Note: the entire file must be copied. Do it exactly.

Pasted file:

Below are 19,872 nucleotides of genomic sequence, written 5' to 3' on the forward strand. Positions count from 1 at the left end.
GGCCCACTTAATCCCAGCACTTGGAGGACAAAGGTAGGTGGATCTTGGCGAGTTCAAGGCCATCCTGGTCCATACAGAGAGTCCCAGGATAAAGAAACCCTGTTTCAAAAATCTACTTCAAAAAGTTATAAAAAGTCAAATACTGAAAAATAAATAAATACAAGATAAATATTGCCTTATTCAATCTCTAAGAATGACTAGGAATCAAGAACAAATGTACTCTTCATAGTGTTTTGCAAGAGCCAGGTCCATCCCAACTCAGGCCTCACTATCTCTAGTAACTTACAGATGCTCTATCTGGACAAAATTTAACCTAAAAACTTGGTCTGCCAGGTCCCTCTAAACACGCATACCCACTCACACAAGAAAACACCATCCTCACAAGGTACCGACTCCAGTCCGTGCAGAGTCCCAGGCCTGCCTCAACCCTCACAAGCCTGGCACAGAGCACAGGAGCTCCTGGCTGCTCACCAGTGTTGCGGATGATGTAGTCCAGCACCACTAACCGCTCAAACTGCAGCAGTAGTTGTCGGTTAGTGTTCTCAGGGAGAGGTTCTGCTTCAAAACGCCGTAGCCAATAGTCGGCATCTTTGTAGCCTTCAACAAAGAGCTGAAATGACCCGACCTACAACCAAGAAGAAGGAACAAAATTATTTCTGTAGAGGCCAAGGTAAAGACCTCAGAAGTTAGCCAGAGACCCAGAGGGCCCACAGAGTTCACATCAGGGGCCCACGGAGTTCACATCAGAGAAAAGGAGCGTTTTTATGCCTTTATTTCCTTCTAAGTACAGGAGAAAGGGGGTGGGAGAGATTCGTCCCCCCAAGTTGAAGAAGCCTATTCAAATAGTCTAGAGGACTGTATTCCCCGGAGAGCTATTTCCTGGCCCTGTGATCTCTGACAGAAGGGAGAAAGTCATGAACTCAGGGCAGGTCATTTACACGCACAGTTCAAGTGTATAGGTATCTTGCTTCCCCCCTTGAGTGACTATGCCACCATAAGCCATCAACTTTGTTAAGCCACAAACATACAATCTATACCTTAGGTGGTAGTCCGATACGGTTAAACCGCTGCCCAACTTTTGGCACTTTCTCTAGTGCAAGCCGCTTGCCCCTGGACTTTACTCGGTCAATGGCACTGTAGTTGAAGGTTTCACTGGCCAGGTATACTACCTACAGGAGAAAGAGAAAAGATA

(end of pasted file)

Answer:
Below are 19,872 nucleotides of genomic sequence, written 5' to 3' on the forward strand. Positions count from 1 at the left end.
GGCCCACTTAATCCCAGCACTTGGAGGACAAAGGTAGGTGGATCTTGGCGAGTTCAAGGCCATCCTGGTCCATACAGAGAGTCCCAGGATAAAGAAACCCTGTTTCAAAAATCTACTTCAAAAAGTTATAAAAAGTCAAATACTGAAAAATAAATAAATACAAGATAAATATTGCCTTATTCAATCTCTAAGAATGACTAGGAATCAAGAACAAATGTACTCTTCATAGTGTTTTGCAAGAGCCAGGTCCATCCCAACTCAGGCCTCACTATCTCTAGTAACTTACAGATGCTCTATCTGGACAAAATTTAACCTAAAAACTTGGTCTGCCAGGTCCCTCTAAACACGCATACCCACTCACACAAGAAAACACCATCCTCACAAGGTACCGACTCCAGTCCGTGCAGAGTCCCAGGCCTGCCTCAACCCTCACAAGCCTGGCACAGAGCACAGGAGCTCCTGGCTGCTCACCAGTGTTGCGGATGATGTAGTCCAGCACCACTAACCGCTCAAACTGCAGCAGTAGTTGTCGGTTAGTGTTCTCAGGGAGAGGTTCTGCTTCAAAACGCCGTAGCCAATAGTCGGCATCTTTGTAGCCTTCAACAAAGAGCTGAAATGACCCGACCTACAACCAAGAAGAAGGAACAAAATTATTTCTGTAGAGGCCAAGGTAAAGACCTCAGAAGTTAGCCAGAGACCCAGAGGGCCCACAGAGTTCACATCAGGGGCCCACGGAGTTCACATCAGAGAAAAGGAGCGTTTTTATGCCTTTATTTCCTTCTAAGTACAGGAGAAAGGGGGTGGGAGAGATTCGTCCCCCCAAGTTGAAGAAGCCTATTCAAATAGTCTAGAGGACTGTATTCCCCGGAGAGCTATTTCCTGGCCCTGTGATCTCTGACAGAAGGGAGAAAGTCATGAACTCAGGGCAGGTCATTTACACGCACAGTTCAAGTGTATAGGTATCTTGCTTCCCCCCTTGAGTGACTATGCCACCATAAGCCATCAACTTTGTTAAGCCACAAACATACAATCTATACCTTAGGTGGTAGTCCGATACGGTTAAACCGCTGCCCAACTTTTGGCACTTTCTCTAGTGCAAGCCGCTTGCCCCTGGACTTTACTCGGTCAATGGCACTGTAGTTGAAGGTTTCACTGGCCAGGTATACTACCTACAGGAGAAAGAGAAAAGATA